The result is a new part of the home that looks like it has always been there.

    Another possibility is to add an entire second story to a home. Second-story additions are especially attractive for homeowners looking to add significant space but either don't have room to build out or don't want to lose outdoor living space. In this scenario, you can double or nearly double your living space. It is an excellent opportunity to make needed and desired changes to the first-floor layout.

    What about all that unused attic space, a staple of many older New England homes? What is the need? Build out bedrooms and a bathroom or create a multi-purpose room that can change as children grow–use it as a playroom, then a game room/home theater, or sitting room. For attic remodels code compliance for head height may require some modifications to the roof line.

    Building Out

    Building out creates broader potential because now you are considering not just bedroom and bathroom space but also increasing the communal living space of the home. For those who love entertaining, building out is an opportunity to provide more room for the immediate family, friends, and extended family.

    First-floor living and aging in place are also reasons one might consider building out. This might include adding a primary suite to the first floor. Building out is an excellent way to create living area additions, such as increasing the footprint of your kitchen and adding a great room, home office, home gym, decks, patios, and four-season rooms.

    The only limits are the buildable area of your lot and your budget. Building out is a great way to significantly increase the return on your investment, including the quality of life and enjoyment of your home. Here are some examples of how we have helped clients to build out.

    Expanded Kitchen


    In this home, the family wanted to create an ideal space for entertaining. We added a large addition to the back of the home, a wine bar, kitchen, breakfast area, and family room. We also created a patio with a fire pit out back.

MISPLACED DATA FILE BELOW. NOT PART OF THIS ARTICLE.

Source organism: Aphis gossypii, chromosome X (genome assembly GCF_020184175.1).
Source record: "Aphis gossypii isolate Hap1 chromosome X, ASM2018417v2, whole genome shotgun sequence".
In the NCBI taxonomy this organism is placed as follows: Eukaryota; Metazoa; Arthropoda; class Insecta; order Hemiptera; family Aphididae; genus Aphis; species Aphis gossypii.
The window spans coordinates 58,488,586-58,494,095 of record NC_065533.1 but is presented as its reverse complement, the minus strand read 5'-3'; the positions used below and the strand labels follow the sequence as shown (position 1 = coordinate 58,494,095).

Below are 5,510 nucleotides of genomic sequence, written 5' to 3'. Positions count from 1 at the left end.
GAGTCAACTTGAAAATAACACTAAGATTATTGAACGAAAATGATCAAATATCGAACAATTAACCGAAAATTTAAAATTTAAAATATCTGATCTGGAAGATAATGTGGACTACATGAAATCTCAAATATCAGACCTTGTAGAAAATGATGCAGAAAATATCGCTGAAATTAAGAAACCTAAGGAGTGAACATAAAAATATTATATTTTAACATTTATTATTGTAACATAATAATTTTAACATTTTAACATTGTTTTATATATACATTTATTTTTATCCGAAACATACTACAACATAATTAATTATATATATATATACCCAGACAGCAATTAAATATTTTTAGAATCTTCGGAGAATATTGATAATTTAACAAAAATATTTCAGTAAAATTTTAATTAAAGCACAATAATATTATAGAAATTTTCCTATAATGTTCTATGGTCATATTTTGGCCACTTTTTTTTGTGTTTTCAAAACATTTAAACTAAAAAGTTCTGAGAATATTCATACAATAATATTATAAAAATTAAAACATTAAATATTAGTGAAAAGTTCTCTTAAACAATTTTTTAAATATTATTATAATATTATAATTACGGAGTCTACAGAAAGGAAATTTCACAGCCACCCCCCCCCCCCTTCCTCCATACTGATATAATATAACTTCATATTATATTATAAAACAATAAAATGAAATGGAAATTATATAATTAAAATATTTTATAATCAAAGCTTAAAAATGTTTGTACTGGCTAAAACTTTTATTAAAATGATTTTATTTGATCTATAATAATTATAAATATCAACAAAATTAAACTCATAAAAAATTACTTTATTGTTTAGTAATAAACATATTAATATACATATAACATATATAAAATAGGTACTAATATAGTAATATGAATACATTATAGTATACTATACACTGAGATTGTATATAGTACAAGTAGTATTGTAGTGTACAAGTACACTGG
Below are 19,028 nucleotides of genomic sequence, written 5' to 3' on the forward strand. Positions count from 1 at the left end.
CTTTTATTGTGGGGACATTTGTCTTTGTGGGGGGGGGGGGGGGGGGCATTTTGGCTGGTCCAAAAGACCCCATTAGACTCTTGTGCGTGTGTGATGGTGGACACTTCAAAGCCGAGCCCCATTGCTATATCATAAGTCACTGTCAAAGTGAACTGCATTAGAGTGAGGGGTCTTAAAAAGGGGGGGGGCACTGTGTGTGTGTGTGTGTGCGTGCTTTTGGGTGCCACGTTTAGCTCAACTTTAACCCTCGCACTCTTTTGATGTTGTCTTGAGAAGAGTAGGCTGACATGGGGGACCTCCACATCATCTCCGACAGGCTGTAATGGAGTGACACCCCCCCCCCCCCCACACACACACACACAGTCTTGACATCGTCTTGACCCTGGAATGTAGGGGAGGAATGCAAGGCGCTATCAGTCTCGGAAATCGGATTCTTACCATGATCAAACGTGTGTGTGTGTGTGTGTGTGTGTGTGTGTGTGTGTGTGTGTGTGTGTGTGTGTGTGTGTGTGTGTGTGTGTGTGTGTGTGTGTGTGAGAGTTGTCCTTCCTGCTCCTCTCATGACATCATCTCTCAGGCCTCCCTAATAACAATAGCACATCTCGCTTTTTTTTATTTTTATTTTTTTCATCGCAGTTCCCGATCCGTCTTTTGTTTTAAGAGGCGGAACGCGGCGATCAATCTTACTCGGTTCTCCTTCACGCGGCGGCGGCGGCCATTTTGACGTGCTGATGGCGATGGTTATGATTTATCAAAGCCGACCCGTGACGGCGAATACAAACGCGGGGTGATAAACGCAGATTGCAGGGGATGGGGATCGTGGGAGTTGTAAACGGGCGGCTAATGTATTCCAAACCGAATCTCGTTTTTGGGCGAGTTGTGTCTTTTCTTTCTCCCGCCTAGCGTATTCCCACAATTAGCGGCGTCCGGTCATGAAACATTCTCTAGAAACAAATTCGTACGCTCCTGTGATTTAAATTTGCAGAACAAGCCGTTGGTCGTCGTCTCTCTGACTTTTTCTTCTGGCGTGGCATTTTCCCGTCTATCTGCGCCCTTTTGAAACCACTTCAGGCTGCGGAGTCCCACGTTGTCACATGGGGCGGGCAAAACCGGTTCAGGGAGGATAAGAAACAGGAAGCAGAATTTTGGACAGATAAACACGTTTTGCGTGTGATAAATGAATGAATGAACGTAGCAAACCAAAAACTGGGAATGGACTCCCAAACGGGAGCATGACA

Mudroom and Laundry Room Additions


    A mudroom is no longer just a place to toss boots and winter gear in a corner. This family was looking for a pet-friendly space with lots of storage.

    As part of a complete transformation of this Dover, MA home, we converted a screened-in porch into a laundry and craft room.


    Multiple Additions



    For this lakefront property in Sherborn, we transformed the interior layout, including the kitchen and living areas. We expanded a two-car garage with strange angles into a three-car garage, and a large porch was added on the back of the home.

    Building Both Up and Out

    Sometimes, the need for more space requires building both up and out. When doing both, it generally means you are enhancing the whole house, and it is a major transformation because it really changes the way you live in the house, which has a major impact on the home and the family's experience.


    For this home in Westwood, we updated the kitchen and the basement and added a second floor with a primary suite, transforming the home into a beautiful forever home.

    Whether to Build Up, Out, or Both - Planning is an Essential Element of a Home Addition Project

    Whether building up, out, or both, having good information about what you should expect is essential. Look for a design-build partner who will listen carefully and help you plan with the parameters of your buildable land and your budget in mind. The best decisions are made through careful planning and working with a remodeling partner familiar with your town's building codes.

    To learn more about home additions, please download our FREE eBook - Home Additions 101: How to Plan a Home Addition That Perfectly Meets Your Family Needs. And if you are ready to speak about your next renovation, please schedule a home renovation discovery session.